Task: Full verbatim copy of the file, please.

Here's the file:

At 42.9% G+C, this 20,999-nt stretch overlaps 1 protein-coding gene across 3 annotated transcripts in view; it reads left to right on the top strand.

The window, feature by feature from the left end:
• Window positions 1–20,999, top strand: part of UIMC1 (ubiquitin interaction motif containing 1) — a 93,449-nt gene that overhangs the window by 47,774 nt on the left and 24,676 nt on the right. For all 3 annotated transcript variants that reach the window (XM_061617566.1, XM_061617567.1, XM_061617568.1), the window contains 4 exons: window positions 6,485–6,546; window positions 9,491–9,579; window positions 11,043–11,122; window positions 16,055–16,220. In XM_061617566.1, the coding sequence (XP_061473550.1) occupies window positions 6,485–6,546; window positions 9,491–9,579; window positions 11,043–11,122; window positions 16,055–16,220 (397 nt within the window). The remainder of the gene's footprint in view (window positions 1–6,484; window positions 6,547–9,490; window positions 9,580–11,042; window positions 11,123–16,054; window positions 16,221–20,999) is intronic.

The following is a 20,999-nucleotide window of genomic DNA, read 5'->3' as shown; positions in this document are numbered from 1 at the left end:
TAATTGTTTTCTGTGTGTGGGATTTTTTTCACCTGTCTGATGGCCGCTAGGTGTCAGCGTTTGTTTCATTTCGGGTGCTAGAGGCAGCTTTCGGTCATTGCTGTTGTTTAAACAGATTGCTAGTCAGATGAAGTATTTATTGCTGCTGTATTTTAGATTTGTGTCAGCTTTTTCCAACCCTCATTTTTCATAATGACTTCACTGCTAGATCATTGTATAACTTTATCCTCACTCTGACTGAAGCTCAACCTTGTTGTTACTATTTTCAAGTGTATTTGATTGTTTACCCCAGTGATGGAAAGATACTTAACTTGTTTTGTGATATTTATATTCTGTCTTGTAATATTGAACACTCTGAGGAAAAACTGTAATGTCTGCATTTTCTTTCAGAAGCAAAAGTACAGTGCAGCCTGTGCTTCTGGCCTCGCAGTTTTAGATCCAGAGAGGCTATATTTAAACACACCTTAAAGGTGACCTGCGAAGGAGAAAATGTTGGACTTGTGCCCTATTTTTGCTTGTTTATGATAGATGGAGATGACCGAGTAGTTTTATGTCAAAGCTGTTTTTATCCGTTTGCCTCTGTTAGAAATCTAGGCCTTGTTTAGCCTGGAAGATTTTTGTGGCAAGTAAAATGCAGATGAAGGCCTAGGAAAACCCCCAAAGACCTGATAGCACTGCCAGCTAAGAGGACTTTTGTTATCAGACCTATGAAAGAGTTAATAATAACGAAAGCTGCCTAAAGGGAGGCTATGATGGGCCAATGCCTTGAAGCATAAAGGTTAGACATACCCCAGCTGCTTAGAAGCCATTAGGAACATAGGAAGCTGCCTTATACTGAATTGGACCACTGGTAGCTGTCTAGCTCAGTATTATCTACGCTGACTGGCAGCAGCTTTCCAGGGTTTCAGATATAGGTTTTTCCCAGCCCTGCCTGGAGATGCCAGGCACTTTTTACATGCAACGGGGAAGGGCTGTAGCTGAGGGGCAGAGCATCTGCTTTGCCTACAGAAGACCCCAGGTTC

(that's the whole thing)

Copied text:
At 42.9% G+C, this 20,999-nt stretch overlaps 1 protein-coding gene across 3 annotated transcripts in view; it reads left to right on the top strand.

The window, feature by feature from the left end:
• Window positions 1–20,999, top strand: part of UIMC1 (ubiquitin interaction motif containing 1) — a 93,449-nt gene that overhangs the window by 47,774 nt on the left and 24,676 nt on the right. For all 3 annotated transcript variants that reach the window (XM_061617566.1, XM_061617567.1, XM_061617568.1), the window contains 4 exons: window positions 6,485–6,546; window positions 9,491–9,579; window positions 11,043–11,122; window positions 16,055–16,220. In XM_061617566.1, the coding sequence (XP_061473550.1) occupies window positions 6,485–6,546; window positions 9,491–9,579; window positions 11,043–11,122; window positions 16,055–16,220 (397 nt within the window). The remainder of the gene's footprint in view (window positions 1–6,484; window positions 6,547–9,490; window positions 9,580–11,042; window positions 11,123–16,054; window positions 16,221–20,999) is intronic.

The following is a 20,999-nucleotide window of genomic DNA, read 5'->3' as shown; positions in this document are numbered from 1 at the left end:
TAATTGTTTTCTGTGTGTGGGATTTTTTTCACCTGTCTGATGGCCGCTAGGTGTCAGCGTTTGTTTCATTTCGGGTGCTAGAGGCAGCTTTCGGTCATTGCTGTTGTTTAAACAGATTGCTAGTCAGATGAAGTATTTATTGCTGCTGTATTTTAGATTTGTGTCAGCTTTTTCCAACCCTCATTTTTCATAATGACTTCACTGCTAGATCATTGTATAACTTTATCCTCACTCTGACTGAAGCTCAACCTTGTTGTTACTATTTTCAAGTGTATTTGATTGTTTACCCCAGTGATGGAAAGATACTTAACTTGTTTTGTGATATTTATATTCTGTCTTGTAATATTGAACACTCTGAGGAAAAACTGTAATGTCTGCATTTTCTTTCAGAAGCAAAAGTACAGTGCAGCCTGTGCTTCTGGCCTCGCAGTTTTAGATCCAGAGAGGCTATATTTAAACACACCTTAAAGGTGACCTGCGAAGGAGAAAATGTTGGACTTGTGCCCTATTTTTGCTTGTTTATGATAGATGGAGATGACCGAGTAGTTTTATGTCAAAGCTGTTTTTATCCGTTTGCCTCTGTTAGAAATCTAGGCCTTGTTTAGCCTGGAAGATTTTTGTGGCAAGTAAAATGCAGATGAAGGCCTAGGAAAACCCCCAAAGACCTGATAGCACTGCCAGCTAAGAGGACTTTTGTTATCAGACCTATGAAAGAGTTAATAATAACGAAAGCTGCCTAAAGGGAGGCTATGATGGGCCAATGCCTTGAAGCATAAAGGTTAGACATACCCCAGCTGCTTAGAAGCCATTAGGAACATAGGAAGCTGCCTTATACTGAATTGGACCACTGGTAGCTGTCTAGCTCAGTATTATCTACGCTGACTGGCAGCAGCTTTCCAGGGTTTCAGATATAGGTTTTTCCCAGCCCTGCCTGGAGATGCCAGGCACTTTTTACATGCAACGGGGAAGGGCTGTAGCTGAGGGGCAGAGCATCTGCTTTGCCTACAGAAGACCCCAGGTTC